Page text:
A year after spinning off, ALUE opens new APAC Hq
By Benjamin Cher October 2, 2015
- Has been rebuilding its presence in the region
- Buoyed by new deals, claims on track to double APAC revenue in 5yrs
ALCATEL-Lucent Enterprise (ALUE) has been busy building up a new operating infrastructure since its split from parent company Alcatel-Lucent, and just opened its new Asia Pacific headquarters and innovation centre in Singapore.
According to ALUE vice president of Asia Pacific sales Matthieu Destot (pic above), the company has established 10 new legal entities across the region, in countries like the Philippines, Singapore and Thailand, among others.
“We have had to develop new IT infrastructure, and provide IT platforms as well as new briefing centres and solution labs in all those locations,” he told a recent media briefing in Singapore.
Singapore, with its regional Hq and innovation centre, will form the hub from which ALUE hopes to reach customers in the region, Destot said.
“What we are showing here [at its Singapore facilities] is how we use technology to deliver business outcomes.
“The second key thing we are able to demonstrate here is our technical support centre, which is important for our customers which want to get the right services,” he added.
ALUE has been adding new customers from the region as well, including the Infocomm Development Authority of Singapore (IDA), the Defence Science Technology Agency, and Jurong Health from Singapore’s public sector, as well as Raffles Medical Group from the private sector.
The IDA has in fact awarded ALUE its biggest contract so far this year, according to Destot, whoever declined to disclose financial details.
“We are providing a network access control system solution for all 94 government agencies in Singapore,” he said, on the nature of the IDA contract.
ALUE is on track to hitting its five-year target of doubling revenue in Asia Pacific, and ensuring that small and medium enterprises (SMEs) contribute 20%s of this, Destot claimed.
The company had earlier singled out the SME market in South-East Asia for particular growth.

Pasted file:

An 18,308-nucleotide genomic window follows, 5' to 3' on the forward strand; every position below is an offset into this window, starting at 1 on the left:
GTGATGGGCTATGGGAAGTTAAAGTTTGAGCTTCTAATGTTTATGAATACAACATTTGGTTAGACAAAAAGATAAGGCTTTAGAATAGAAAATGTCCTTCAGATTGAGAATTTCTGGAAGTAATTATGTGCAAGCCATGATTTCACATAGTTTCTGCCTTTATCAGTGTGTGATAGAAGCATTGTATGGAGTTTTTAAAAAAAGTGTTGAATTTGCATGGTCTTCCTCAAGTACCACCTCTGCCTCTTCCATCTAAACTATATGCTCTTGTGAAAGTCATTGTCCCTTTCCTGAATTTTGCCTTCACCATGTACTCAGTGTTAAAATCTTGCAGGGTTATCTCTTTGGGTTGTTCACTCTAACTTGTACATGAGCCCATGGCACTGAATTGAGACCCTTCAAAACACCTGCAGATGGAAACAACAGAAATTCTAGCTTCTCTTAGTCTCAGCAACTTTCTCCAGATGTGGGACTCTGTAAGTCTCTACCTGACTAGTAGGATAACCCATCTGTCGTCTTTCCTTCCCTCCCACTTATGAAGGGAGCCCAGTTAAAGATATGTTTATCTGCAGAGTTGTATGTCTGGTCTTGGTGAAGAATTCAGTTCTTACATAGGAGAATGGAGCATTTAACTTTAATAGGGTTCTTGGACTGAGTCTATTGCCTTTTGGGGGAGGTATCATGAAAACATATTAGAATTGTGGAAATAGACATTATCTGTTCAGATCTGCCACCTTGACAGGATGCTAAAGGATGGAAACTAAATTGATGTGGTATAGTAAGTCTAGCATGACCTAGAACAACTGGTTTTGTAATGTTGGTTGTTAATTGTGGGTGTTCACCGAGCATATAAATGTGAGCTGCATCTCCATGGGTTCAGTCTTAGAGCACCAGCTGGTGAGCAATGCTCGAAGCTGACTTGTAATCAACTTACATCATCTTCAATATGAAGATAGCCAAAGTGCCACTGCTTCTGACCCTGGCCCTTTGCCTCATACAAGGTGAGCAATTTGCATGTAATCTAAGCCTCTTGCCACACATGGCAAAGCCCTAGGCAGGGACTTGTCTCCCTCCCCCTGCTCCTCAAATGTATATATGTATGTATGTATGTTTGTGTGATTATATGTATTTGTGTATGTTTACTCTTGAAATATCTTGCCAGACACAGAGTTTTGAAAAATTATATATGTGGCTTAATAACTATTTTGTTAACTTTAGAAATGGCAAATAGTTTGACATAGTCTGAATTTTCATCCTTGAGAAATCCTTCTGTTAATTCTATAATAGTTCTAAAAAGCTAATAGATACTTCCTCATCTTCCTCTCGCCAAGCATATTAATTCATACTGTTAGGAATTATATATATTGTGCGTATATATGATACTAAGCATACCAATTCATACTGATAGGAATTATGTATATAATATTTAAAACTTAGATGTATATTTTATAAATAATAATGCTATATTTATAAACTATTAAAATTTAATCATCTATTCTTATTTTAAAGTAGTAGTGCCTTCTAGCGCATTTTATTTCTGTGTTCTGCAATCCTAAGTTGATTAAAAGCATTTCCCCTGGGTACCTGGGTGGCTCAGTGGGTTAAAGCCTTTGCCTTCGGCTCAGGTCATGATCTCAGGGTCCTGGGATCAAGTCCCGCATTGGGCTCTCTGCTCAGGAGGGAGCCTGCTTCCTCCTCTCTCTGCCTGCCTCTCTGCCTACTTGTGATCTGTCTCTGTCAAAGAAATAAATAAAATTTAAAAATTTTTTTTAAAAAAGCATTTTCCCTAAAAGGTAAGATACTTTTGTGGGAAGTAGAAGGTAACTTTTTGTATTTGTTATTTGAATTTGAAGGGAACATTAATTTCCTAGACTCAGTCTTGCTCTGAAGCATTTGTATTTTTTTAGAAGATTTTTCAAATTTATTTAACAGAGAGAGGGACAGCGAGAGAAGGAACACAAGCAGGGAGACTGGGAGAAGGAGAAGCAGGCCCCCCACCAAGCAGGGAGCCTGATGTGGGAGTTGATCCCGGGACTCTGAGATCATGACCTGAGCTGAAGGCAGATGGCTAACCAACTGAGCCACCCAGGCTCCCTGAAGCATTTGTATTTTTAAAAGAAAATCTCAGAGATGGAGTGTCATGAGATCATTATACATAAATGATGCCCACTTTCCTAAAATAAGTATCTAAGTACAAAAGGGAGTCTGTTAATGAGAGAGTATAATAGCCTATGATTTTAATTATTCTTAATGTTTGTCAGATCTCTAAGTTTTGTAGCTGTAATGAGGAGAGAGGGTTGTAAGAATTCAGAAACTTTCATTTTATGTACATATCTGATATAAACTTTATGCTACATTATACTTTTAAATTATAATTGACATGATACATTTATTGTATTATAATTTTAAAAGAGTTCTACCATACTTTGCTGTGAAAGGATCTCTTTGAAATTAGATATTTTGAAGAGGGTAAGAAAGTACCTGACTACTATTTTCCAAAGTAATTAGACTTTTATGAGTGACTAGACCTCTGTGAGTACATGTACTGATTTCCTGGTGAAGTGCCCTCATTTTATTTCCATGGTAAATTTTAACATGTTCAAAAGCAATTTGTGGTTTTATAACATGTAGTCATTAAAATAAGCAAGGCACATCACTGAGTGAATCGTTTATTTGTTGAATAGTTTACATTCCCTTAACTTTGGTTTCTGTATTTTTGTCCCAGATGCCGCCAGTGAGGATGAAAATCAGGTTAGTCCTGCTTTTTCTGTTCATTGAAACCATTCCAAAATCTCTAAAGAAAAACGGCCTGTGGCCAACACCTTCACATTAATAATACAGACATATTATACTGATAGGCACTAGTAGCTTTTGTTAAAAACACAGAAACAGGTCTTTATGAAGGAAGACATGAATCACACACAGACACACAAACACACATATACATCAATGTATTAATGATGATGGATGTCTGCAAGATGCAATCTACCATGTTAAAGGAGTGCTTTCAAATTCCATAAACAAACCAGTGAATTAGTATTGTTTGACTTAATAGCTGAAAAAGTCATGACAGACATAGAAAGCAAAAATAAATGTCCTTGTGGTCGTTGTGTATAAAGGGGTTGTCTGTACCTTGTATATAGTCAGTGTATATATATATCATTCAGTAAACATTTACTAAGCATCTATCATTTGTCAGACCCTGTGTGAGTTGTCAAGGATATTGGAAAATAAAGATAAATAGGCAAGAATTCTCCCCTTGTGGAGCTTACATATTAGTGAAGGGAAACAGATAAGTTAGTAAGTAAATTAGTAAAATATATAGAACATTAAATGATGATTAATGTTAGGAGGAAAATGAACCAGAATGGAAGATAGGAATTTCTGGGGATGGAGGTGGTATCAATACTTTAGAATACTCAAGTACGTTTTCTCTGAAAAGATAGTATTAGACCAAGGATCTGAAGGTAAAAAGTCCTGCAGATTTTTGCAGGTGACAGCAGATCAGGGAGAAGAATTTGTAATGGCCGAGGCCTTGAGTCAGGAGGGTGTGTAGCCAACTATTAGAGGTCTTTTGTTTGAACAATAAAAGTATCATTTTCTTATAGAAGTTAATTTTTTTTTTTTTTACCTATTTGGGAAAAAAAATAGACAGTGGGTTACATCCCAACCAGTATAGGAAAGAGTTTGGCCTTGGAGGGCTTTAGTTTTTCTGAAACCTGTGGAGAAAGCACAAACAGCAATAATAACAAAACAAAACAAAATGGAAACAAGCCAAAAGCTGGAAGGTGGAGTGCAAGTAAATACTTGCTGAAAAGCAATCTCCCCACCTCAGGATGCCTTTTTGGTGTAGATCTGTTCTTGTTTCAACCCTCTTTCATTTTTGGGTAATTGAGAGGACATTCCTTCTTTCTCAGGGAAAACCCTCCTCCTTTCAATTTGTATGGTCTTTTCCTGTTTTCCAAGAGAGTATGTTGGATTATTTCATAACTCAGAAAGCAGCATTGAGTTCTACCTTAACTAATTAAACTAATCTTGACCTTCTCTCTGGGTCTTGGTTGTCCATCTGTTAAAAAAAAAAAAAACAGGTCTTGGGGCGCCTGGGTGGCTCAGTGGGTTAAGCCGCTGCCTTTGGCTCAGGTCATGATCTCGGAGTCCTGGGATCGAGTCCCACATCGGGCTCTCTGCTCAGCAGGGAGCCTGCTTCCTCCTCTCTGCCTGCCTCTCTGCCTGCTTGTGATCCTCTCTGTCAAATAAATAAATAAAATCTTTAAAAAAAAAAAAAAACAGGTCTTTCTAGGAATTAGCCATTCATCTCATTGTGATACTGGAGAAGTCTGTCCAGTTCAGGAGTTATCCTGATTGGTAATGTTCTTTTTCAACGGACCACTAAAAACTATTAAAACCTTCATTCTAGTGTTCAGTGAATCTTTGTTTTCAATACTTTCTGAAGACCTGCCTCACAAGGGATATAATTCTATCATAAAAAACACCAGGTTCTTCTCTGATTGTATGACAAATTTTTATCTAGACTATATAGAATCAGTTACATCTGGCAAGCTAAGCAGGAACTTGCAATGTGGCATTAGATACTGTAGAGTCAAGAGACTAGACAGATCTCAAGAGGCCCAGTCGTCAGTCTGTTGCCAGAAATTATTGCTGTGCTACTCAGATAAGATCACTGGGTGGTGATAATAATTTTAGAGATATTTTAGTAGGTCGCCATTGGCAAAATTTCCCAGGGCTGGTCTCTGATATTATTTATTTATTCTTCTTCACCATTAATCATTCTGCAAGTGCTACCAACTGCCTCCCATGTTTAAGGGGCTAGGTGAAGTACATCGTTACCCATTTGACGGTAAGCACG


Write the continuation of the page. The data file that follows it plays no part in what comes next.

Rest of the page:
“After making investments in people and resources in Asia Pacific, we are expecting good results and we have a 27% growth in bookings after three quarters [since the beginning of the year],” he said.
“We are focused on our three pillars – SMEs, verticals and the cloud – and this growth is being driven by Australia, Indonesia, Singapore and Thailand,” he added.
Destot said that by the end of the year, ALUE will see 10% of its revenue coming from the SME market – compared with the 15% a year earlier.
“At the end of this year we will be at 10%, but I do think that … 20% in four years is really achievable,” he said.
“Even if we are growing the rest of the business, we will grow the SME market faster to ensure we hit that target,” he added.
One advantage ALUE has is that develops solutions specifically for SMEs, and does not just downsize an enterprise solution, according to Destot.
“We are one of the few players which develop products from scratch specifically for the SME market,” he said.
“The price-sensitivity of the SME market means we need to have a local presence in every country, to show we are at the right price point for them,” he added.
ALUE is also looking to grow its reach in Asia Pacific, focusing on specific markets.
“We were very successful in some key markets, and our next wave is to develop further in the four key markets of Australia, India, South Korea and Singapore,” Destot said.
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